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Iraqi immigrant's death was domestic violence, authorities say

Kassim Al-Himidi, 48, is suspected of killing his wife, Shaima Alawadi, 32, in March in El Cajon. A note found at the crime scene had suggested the slaying might have been a hate crime.

November 09, 2012|By Tony Perry, Los Angeles Times
  • Kassim Al-Himidi wipes his tears after a memorial for his wife, Shaima Alawadi, at the Islamic Center of Lakeside in March.
Kassim Al-Himidi wipes his tears after a memorial for his wife, Shaima Alawadi,… (Don Bartletti / Los Angeles…)

SAN DIEGO — The husband of an Iraqi immigrant fatally beaten in the family home in El Cajon has been arrested and charged in her death, police said Friday.

The killing in March was a case of domestic violence, not a hate crime, as a note found near the body had suggested, El Cajon Police Chief Jim Redman said at a news conference.

Kassim Al-Himidi, 48, was arrested Thursday night on suspicion of murder after being asked to come to the police station.

Al-Himidi's wife, Shaima Alawadi, 32, the mother of five children, was found bludgeoned and unconscious March 21 and died three days later.

A note found by the couple's 17-year-old daughter expressed animosity toward Iraqi immigrants, including the phrase "go back to your country" and a reference to the family as "terrorists."

The possibility of a hate crime sent shock waves through the immigrant community in eastern San Diego County. An estimated 30,000 to 40,000 immigrants from Iraq and other Middle Eastern countries have settled in El Cajon, La Mesa and adjacent areas east of San Diego.

Crime statistics showed no history of hate crimes or overt hostility toward Iraqi immigrants in El Cajon, even during the 1991 Persian Gulf War or the 2003 U.S. invasion of Iraq.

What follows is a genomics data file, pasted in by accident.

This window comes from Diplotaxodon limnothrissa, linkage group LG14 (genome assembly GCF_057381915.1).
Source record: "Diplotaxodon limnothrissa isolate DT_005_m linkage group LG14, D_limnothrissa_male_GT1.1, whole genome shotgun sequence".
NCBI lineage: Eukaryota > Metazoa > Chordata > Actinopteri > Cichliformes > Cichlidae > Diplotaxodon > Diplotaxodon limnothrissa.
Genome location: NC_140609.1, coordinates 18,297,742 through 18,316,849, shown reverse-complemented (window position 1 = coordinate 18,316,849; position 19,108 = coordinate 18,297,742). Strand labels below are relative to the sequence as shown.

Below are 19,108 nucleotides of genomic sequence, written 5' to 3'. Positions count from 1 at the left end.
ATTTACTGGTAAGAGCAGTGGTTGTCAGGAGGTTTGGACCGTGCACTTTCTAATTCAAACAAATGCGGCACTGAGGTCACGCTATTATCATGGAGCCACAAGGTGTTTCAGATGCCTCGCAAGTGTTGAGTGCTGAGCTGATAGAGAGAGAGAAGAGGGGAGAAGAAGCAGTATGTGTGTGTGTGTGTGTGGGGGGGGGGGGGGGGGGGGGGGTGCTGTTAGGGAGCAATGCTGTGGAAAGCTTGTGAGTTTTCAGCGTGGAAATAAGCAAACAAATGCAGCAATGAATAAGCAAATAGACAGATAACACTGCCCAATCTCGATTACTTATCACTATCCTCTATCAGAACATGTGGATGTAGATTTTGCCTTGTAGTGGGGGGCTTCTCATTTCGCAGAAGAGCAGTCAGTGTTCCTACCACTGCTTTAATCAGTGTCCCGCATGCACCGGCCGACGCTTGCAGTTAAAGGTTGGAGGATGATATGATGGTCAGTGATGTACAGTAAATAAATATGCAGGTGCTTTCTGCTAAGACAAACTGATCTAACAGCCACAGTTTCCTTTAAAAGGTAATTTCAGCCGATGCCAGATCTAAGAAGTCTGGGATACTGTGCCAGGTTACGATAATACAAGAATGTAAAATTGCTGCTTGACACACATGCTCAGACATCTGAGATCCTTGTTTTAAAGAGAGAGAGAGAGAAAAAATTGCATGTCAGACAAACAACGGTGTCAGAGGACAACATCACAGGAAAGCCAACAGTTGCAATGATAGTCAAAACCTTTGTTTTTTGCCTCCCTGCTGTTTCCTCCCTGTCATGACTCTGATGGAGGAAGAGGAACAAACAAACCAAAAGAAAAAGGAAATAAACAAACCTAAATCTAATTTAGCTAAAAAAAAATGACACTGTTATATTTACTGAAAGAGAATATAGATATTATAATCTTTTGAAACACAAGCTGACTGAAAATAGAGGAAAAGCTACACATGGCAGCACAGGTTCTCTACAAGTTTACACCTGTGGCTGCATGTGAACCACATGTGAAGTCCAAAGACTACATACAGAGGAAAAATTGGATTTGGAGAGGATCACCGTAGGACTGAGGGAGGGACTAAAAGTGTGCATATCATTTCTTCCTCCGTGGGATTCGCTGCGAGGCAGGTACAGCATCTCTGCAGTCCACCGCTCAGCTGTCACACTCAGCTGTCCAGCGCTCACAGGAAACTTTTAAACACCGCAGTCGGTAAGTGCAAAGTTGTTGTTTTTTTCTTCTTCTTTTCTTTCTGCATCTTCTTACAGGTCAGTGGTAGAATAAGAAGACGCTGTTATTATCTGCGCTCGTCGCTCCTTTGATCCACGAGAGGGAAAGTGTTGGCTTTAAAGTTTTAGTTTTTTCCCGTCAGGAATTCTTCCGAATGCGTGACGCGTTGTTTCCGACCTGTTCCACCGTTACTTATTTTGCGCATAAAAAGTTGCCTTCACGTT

During an intense seven-month investigation, police refrained from calling the beating a hate crime, citing other unspecified evidence.

Court records show Alawadi planned to divorce her husband and move to Texas to be with relatives.

"I hope this arrest further eases any concerns in our community," Redman said. "Our investigators showed there was no one running around committing hate crimes."

At a memorial service at the Islamic Center of Lakeside before accompanying his wife's body to Iraq, Al-Himidi pleaded with the public for help finding his wife's killer. Weeping uncontrollably, he threw himself on his wife's linen shroud, which was covered with red roses.

"The main question we want to ask is: 'What are you getting out of this? Why did you do this?' " Al-Himidi said in Arabic at the memorial.

The couple had come to the U.S. in the mid-1990s after living for two years in a refugee camp in Saudi Arabia. They had lived in Dearborn, Mich., before settling in El Cajon.

Redman declined to discuss what evidence led to the arrest or whether investigators believe the note was planted. He said that there were no other suspects and that no other arrests were anticipated.

Al-Himidi is set to be arraigned Tuesday.

Redman praised the local Muslim community for its patience and assistance during the investigation.

"From the beginning we wanted justice for Shaima Alawadi," said Hanif Mohebi, executive director of the San Diego branch of the Council on American-Islamic Relations, who stood beside Redman at the news conference. "She has been a piece of our heart."

The couple's four minor children were taken into protective custody after their father's arrest, Redman said. The daughter who found the body is now an adult.

tony.perry@latimes.com

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